School district fumbled Parkland suspect’s special-needs request, report says

School district fumbled Parkland suspect’s special-needs request, report says
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The suspect accused of killing 17 people at a Florida high school earlier this year lost out on special-needs assistance due to missteps by his school district, according to a newly released report.

The report, written by the Collaborative Educational Network of Tallahassee, was ordered to be made public Friday by Broward Circuit Judge Elizabeth Sherer. The report was originally released with much of the text redacted in order to comply with shooting suspect Nikolas Cruz’s privacy rights. However, the blacked-out text became visible when pasted into another computer document, according to The Sun Sentinel.

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The unredacted report says that the school district failed to provide Cruz with special-needs assistance they were legally required to give him on two separate occasions leading up to the shooting in February.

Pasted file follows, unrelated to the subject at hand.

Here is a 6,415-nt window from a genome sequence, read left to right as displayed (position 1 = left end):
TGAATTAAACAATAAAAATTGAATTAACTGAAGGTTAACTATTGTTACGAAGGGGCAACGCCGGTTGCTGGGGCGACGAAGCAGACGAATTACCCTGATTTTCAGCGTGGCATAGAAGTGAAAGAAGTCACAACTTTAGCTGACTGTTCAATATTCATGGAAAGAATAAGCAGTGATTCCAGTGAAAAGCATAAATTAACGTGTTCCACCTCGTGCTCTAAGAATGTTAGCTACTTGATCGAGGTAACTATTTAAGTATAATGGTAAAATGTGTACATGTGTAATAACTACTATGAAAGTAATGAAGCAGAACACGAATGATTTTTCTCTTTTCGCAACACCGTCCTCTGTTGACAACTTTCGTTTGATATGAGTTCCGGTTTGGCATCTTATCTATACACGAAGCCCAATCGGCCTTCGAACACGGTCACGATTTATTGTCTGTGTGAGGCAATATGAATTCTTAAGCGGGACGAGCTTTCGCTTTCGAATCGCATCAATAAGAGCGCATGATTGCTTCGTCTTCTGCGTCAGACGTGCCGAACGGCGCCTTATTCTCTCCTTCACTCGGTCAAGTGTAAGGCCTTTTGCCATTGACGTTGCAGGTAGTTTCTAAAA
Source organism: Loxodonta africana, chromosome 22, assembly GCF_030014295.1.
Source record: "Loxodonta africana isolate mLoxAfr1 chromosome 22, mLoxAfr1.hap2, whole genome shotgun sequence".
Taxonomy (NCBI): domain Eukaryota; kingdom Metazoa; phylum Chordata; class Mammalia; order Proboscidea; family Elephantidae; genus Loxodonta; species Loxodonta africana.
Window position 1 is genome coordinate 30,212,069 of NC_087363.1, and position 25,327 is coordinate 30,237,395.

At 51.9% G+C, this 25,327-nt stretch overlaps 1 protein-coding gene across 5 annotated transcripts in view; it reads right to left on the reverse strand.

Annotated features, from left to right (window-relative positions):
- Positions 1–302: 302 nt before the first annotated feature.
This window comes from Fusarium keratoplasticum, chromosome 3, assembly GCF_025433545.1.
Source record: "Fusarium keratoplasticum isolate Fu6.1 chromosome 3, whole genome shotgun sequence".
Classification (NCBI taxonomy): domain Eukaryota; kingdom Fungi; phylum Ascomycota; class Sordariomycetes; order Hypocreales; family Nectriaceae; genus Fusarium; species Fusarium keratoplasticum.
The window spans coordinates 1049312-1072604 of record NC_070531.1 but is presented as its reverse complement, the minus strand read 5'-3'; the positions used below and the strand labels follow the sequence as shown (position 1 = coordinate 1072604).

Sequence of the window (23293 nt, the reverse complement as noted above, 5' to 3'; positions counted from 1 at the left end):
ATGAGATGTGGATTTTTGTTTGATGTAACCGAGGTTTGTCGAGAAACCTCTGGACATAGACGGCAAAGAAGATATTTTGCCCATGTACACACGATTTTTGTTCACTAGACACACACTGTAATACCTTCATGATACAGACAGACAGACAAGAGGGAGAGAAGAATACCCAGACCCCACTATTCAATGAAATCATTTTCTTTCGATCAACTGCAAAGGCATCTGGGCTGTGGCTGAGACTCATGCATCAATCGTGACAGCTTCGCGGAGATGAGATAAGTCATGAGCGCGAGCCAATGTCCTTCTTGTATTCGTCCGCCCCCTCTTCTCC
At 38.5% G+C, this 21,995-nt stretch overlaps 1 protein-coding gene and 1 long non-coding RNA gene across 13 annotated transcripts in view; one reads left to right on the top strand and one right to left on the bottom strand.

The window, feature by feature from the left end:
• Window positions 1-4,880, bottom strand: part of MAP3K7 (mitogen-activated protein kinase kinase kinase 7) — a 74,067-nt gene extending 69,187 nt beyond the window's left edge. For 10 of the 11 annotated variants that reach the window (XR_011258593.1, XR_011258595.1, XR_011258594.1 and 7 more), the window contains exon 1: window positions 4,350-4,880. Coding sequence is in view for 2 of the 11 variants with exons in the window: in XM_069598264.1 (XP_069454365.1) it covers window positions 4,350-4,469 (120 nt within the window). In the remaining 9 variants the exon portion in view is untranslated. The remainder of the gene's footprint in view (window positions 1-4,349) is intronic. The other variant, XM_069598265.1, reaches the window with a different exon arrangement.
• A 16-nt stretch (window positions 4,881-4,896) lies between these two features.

The first incident occurred more than a year before the shooting. Educational specialists recommended Cruz transfer to Cross Creek, an alternative school tailored to help students with emotional problems. Though Cruz’s mother agreed with the recommendation, he was at that time a legal adult and decided to stay at Marjory Stoneman Douglas High School.

In choosing to stay, Cruz lost all access to the special-needs assistance he had used since the age of three. By law and school district policy, Stoneman Douglas was required to offer Cruz continued assistance, but a Cross Creek employee told him almost the opposite.

The staffer told Cruz he would either have to transfer schools, sue the school district or continue at Stoneman Douglas without any special-needs assistance, according to The New York Times, which also covered the report.

The second incident came two months later when Cruz requested to enroll in Cross Creek. The district was required to respond to Cruz’s request within 30 days, but the district failed to follow through, according to the Sun Sentinel.

Cruz was left without any school counseling or other educational services in the 14 months leading up to the shooting.

Cruz’s grades continued to decline until he had to withdraw from Stoneman Douglas on Feb. 8, 2017. Three days later, Cruz allegedly purchased the AR-15 rifle he is suspected of using in the shooting.

The school district’s mistakes are part of a larger string of failures, including the actions of the local sheriff and deputy, as well as FBI officials, who were tipped off about Cruz prior to the shooting.